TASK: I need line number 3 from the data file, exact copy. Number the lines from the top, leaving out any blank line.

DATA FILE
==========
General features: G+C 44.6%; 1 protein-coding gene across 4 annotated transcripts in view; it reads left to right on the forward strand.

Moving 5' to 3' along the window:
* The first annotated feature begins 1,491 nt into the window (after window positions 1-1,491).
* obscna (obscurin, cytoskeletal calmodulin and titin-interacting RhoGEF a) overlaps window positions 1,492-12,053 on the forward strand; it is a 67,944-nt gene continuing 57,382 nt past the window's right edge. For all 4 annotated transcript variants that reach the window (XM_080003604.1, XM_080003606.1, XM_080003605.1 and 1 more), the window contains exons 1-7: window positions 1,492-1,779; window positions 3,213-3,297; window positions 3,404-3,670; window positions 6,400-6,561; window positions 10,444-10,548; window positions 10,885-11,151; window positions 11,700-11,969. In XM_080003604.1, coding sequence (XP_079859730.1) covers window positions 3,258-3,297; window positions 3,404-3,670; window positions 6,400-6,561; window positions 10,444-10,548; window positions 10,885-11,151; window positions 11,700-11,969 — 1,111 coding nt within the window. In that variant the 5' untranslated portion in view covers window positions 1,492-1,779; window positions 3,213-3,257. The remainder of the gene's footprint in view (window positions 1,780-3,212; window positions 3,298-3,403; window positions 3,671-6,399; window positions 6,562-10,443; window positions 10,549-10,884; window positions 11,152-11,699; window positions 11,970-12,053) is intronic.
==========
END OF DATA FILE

* The first annotated feature begins 1,491 nt into the window (after window positions 1-1,491).